Ever since first visiting Telluride in 1998, I had heard of this infamous peak called “Lizard Head” at the base of the Wilson Group. I didn’t even know it was “climbable” for years. Then even when I did find out people climb it, I didn’t think Kristine & I would be attempting to climb it. Lizard Head is generally regarded as Colorado’s hardest 13er to climb by its easiest route with the standard southwest chimney, aka “south crack”, rated at 5.8+. Lizard Head is fairly easy to access off of Lizard Head Pass at the Cross Mountain trailhead yet its still about 4 miles and 2,800′ of elevation gain to reach the base of the tower. So, a bit more effort than going to your local rock climbing crag. Per John Kirk, Lizard Head is the hardest peak in Colorado above 12,461′ with 300′ of vertical rise. He notes that Twin Peaks at 12,461′ rated at 5.9 and Turret Ridge at 12,260′ also rated at 5.9 are harder to climb. The Index at 13,340′ is more difficult, but only has 240′ of vertical prominence. Lastly, there are other peaks in Colorado with over 300′ of vertical rise harder than 5.10 yet much lower in elevation.

Lizard Head from the Cross Mountain trail on the hike out

Now, a quick note about the history of this tower. From the book Climbing Colorado’s San Juan Mountains by Robert Rosebrough: “Lizard Head has an intriguing climbing history. At the time of its first ascent in 1920 by Albert Ellingwood and Barton Hoag, Lizard Head was probably the hardest rock climb then completed in the United States. Armed with three soft iron pitons, hemp rope, and nailed boots, Ellingwood and Hoag made a couple of abortive attempts on cracks near the southwest corner before rounding the corner to the west face. Ellingwood reported that ‘most of the enticing small holds crumbled at a touch, and large masses of the loosely compacted pebbles would topple dangerously at a slight pull.’ In spite of the difficulties, they struggled up and placed two of their rustic pitons in the lower cliff, saving one for the higher cliffs.” (note: the FA was via a different route than the present-day standard southwest chimney route.)

Our route up the southwest chimney, aka “south crack”, as seen from Lizard Head’s west shouler on the approach

Me starting up Pitch 1

Kristine & I hit the trail with fairly heavy packs (due to all of the climbing gear, rope, etc) at around 7:45am on what turned out to be a beautiful Fall day. A duo from Denver were at the trailhead when we arrived (I believe they slept in their car) intent on climbing Lizard Head as well and we got the feeling they were not too pleased with us showing up since they thought they would have the tower to themselves. Kristine & I booked it up the trail immediately and came upon a guided group of three about 45 minutes into the approach and quickly passed them as well. We figured if we got to the base of the tower first with plenty of distance between us and the groups behind, it would be safer and quicker and less waiting. We got to the base at around 9:20am, racked up, flaked out the rope, and I was off up Pitch 1 by 9:45am.

Pitch 1

Kristine all smiles almost up to me at the belay ledge

It was definitely some chilly climbing as we were in the shade rock climbing at 13,000′. We had to stop about every five moves and warm up our hands. Kristine then belayed me up the tougher Pitch 2 from the belay ledge. I started out by crossing onto the face to my left and clipping an old piton. I worked my way up the face for 20′ or so placing a few cams and a nut. This climbing was one of the sections rated 5.8+, but almost felt 5.9ish to me. There were definitely some tough moves – harder than I expected. I then was able to traverse back to the right side of the southwest chimney, place a few more solid cams in the crack, and top out at the webbing and rappel rings at the notch. I then belayed Kristine up to me and she agreed that there were some really tough moves on Pitch 2.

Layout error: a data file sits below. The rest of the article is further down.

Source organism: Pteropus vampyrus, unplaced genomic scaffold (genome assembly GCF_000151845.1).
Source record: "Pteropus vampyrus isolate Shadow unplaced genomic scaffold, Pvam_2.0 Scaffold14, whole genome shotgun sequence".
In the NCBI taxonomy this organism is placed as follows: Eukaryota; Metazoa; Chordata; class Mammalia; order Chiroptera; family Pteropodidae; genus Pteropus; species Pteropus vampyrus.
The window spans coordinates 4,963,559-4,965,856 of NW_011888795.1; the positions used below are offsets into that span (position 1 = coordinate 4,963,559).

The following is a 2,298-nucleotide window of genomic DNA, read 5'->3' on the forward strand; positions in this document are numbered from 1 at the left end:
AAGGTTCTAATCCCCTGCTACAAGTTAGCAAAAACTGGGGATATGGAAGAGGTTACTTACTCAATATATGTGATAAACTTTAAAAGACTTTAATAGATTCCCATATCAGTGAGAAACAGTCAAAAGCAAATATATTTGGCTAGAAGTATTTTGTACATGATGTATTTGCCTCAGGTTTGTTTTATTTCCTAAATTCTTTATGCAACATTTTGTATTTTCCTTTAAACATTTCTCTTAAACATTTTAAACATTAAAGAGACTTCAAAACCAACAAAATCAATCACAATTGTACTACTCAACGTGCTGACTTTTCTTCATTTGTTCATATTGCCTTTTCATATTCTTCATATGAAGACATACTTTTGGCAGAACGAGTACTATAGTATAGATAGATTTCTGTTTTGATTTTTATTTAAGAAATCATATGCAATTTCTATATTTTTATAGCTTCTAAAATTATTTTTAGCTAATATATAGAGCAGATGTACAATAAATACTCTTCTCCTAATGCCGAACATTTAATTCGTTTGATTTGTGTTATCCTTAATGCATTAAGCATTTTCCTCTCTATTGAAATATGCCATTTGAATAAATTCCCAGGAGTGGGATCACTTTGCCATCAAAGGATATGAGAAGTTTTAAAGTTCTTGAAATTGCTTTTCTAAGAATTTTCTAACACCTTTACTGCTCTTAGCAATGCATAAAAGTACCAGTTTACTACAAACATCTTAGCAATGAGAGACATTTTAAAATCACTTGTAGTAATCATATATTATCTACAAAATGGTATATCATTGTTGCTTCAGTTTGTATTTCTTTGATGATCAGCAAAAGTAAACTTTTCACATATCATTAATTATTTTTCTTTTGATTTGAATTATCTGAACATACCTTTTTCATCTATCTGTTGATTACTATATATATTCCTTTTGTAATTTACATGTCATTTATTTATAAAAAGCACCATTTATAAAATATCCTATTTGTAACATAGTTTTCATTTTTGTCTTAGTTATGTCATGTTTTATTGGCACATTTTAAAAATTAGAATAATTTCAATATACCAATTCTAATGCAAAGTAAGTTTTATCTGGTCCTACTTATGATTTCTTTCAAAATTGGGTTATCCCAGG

Kristine climbing Pitch 2

While we were climbing Pitch 1, the guided group of three had reached the base of the tower and were just going to wait for us to get to the base of the final Pitch 4 as the class 3 scrambling Pitch 3 is extremely loose and any loose rock would funnel directly down onto Pitches 1 & 2. Kristine then set off up a 5′ headwall above the notch at the top of Pitch 2 and then traversed across & up the class 3 section while on belay from me in the notch.

Kristine trying to stay on solid rock amongst all of the loose volcanic rubble on Pitch 3

Kristine slung a large, apparently solid, boulder at the top of Pitch 3/base of Pitch 4 and belayed me up the scrambling class 3 pitch. I did my best to tip-toe up this section being careful not to send down any large rocks, though small pebbles were unavoidable. We yelled a big “hoot” at the base of Pitch 4 to let the guided group know we were across the loose scrambling Pitch 3 and to signal it was safe for them to begin climbing Pitch 1. I then began to lead the tough final Pitch 4. It begins with a large bulge about 8′ off the deck in which there is an old piton in a small crack to protect the moves over the bulge. I clip the piton, wedge myself in the right crack/chimney, place a large #3 cam as high as possible, and then make the tough 5.8+ moves to the top of the bulge. Again, these moves felt 5.9ish to me, but it could be the fact that we’re making these moves at 13,000′ and not at 7,000′ in Wolcott where we normally rock climb.